In his post Out of Context Observation: The Travel Ethic, Thomas notes, in the context of “democratization of business travel due to low costs,” that “we’re starting to see the extreme liability air travel has compared to other travel forms in terms of global warming.”
Having been back and forth to Europe three times this year, something that it tells me here, saw me responsible for more than 3.78 Tonnes of carbon dioxide emissions, this is something I’m painfully aware of.
It’s hard to be an advocate for more world travel and an advocate for climate crisis action at the same time, especially where you’re a Europhile like me who looks across the Atlantic for cultural, culinary and aesthetic sustenance.
One of the foundations upon which our mostly successful adoption of life here on Prince Edward Island is based on is the requirement that we be able to get off the Island on a regular basis. This doesn’t imply that the Island isn’t a great place to live, simply that our need for constant stimulation with the new and different can’t be properly fed here.
And so the current working model is “PEI as a wonderful home base, with frequent trips out into the world for what we can’t get here.”
While that’s a great plan in theory, it runs at cross-purposes to dealing with the carbon dioxide problem: all the supposed good I do by parking the car 99% of the time and walking, riding my bike, and taking the bus around town is rendered moot by my itchy feet.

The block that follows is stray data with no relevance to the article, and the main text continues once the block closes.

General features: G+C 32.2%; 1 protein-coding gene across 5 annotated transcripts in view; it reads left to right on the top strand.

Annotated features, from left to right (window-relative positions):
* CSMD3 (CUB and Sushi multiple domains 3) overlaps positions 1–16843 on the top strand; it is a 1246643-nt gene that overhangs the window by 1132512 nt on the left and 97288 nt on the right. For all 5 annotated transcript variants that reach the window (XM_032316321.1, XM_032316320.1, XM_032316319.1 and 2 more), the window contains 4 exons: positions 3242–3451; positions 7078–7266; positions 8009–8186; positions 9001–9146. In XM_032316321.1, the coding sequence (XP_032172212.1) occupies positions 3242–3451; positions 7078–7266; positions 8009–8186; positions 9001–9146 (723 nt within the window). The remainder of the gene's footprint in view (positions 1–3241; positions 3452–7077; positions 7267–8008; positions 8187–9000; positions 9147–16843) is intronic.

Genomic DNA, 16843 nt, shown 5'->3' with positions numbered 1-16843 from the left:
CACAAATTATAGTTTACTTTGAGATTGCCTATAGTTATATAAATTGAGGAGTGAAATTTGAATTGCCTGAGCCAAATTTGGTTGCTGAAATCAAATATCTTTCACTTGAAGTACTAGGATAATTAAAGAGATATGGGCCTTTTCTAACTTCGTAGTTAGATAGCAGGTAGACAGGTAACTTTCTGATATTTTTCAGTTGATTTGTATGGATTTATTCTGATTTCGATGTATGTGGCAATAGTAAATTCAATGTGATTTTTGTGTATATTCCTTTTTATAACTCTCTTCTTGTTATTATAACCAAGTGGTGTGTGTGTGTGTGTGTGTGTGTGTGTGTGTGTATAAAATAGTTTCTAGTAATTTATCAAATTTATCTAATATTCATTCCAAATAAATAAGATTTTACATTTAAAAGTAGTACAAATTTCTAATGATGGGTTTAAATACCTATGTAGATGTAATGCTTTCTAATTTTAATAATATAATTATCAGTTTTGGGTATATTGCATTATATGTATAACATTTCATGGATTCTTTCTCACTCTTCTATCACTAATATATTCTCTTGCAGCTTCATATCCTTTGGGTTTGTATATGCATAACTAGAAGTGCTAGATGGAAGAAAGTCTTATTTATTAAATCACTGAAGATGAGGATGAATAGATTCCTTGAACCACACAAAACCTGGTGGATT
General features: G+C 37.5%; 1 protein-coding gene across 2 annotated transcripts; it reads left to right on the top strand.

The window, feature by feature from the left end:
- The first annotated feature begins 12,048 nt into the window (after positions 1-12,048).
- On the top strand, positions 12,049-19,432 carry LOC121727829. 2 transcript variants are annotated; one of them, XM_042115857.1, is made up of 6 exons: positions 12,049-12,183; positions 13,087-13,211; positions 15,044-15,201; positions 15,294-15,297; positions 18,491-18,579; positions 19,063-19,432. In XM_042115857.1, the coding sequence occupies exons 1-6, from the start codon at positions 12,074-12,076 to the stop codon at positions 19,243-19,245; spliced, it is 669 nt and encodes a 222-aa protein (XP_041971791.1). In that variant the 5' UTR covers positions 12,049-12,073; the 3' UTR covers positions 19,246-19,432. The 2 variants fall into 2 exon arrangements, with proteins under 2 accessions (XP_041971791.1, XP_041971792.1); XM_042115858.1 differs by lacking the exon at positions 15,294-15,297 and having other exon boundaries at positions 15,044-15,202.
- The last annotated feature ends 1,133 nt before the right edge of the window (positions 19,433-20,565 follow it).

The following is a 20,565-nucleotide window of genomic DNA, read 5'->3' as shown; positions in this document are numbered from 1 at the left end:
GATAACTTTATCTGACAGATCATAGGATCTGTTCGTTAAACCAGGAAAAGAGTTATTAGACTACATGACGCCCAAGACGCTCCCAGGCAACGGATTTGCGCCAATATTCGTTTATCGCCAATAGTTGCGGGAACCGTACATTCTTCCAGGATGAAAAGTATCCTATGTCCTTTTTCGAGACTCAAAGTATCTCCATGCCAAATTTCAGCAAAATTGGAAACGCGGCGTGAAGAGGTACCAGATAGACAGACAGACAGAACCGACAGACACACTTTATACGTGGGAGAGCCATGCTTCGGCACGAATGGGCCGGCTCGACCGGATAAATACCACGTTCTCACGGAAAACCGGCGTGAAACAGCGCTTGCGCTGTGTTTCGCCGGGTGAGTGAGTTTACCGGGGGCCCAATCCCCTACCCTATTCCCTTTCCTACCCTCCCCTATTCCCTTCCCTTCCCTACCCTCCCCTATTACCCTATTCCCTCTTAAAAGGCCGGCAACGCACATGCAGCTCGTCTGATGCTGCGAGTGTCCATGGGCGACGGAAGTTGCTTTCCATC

Neither of two obvious ways of mitigating this conflict — trying to remake PEI in the image of elsewhere, or moving elsewhere and trying to remake it in the image of PEI — seem particularly achievable. Or rational.
I’m not sure where this leaves us.
In the meantime, this Sunday’s edition of The Observer contains a compelling article titled The Great Green Rip-off? in its travel section:
It’s travel’s biggest bargain — pay someone to plant a couple of trees and you can keep flying with a clear conscience. But where exactly does the money go, and will it really save the planet?
What their research uncovers suggests that the “travel, but plant trees to make it okay” model isn’t working as we think it is. Indeed from what else I’ve read on this notion, it seems that the very idea of trying to “offset” carbon emissions by “making it up” somewhere else isn’t sustainable, and that the ultimate solution lies in absolute reductions.
The Observer, and its sister paper The Guardian, have been doing some excellent reporting this year on the environmental impacts of travel, starting with What is the real price of cheap air travel? in January. In the world of $398 tickets to London from Halifax, and almost “free” travel around Europe, this is something we should all be reading more about.